Watch Dr. Fauci Debunk Some of the Most Rampant COVID-19 Vaccine Conspiracy Theories
Dr. Anthony Fauci has become the face of the pandemic over the last 10 months, with millions of people looking to him for information and guidance on how to protect themselves from coronavirus. In a recent conversation with YouTube’s Try Guys, Fauci addressed the questions and concerns that have been circulating online since the Pfizer and Moderna vaccines were announced, including several myths and conspiracy theories that are simply not true.
The first misconception that Fauci tackled was the notion that the vaccine was “rushed” out and therefore might be unsafe in some way. The short answer? No.
“There was no cutting corners, safety was not compromised, scientific integrity was not compromised, and I think people need to understand that the speed was related completely to the breathtaking scientific advances that had been made over the previous 10 or more years,” he said. He also explained that the high number of diagnosed cases of the virus actually helped to expedite the process.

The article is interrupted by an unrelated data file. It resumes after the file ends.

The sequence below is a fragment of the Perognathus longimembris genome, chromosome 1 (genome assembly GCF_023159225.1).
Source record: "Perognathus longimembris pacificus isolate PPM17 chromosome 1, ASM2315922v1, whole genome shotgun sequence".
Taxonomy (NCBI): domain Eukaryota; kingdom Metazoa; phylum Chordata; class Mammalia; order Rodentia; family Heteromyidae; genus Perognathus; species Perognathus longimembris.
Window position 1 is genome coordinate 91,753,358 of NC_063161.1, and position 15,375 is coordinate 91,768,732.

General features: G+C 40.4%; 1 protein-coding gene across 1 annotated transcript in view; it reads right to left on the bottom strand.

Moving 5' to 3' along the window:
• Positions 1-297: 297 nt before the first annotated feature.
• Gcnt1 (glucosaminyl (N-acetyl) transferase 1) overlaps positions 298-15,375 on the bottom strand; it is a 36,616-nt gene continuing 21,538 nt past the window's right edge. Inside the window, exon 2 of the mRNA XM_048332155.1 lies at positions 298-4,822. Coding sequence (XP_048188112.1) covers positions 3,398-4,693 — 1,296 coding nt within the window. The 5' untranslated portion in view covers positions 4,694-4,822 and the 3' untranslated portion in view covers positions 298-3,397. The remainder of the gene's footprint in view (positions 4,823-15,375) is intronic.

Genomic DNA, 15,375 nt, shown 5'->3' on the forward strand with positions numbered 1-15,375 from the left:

Fauci added that the chance of people suffering long-term side effects of the vaccine is “spectacularly low,” citing historical evidence that side-effects tend to manifest 30 to 45 days after a clinical trial ends, which is why the FDA institutes a 60-day waiting period.
He went on to clarify that even after receiving the first dose of the vaccine, somebody could still be infected. The vaccine might protect them from getting sick, but they could still unknowingly pass the virus onto other people, making masks, social distancing and hand-washing just as important as ever.
“We can pull back on masks when such an overwhelming proportion of the population is vaccinated that there’s herd immunity,” he said, “which means that the level of virus is so low that it’s not a threat.” He suggested that between 70 and 80 percent of the population would need to be vaccinated for this to happen.
And while talk of the new COVID-19 variant has got a lot of people concerned that the vaccine may already be irrelevant, Fauci stated that this is not the case: the mutation makes the virus more transmissible, but not more deadly, and does not negate the benefits of the vaccine.
Watch the full conversation below.
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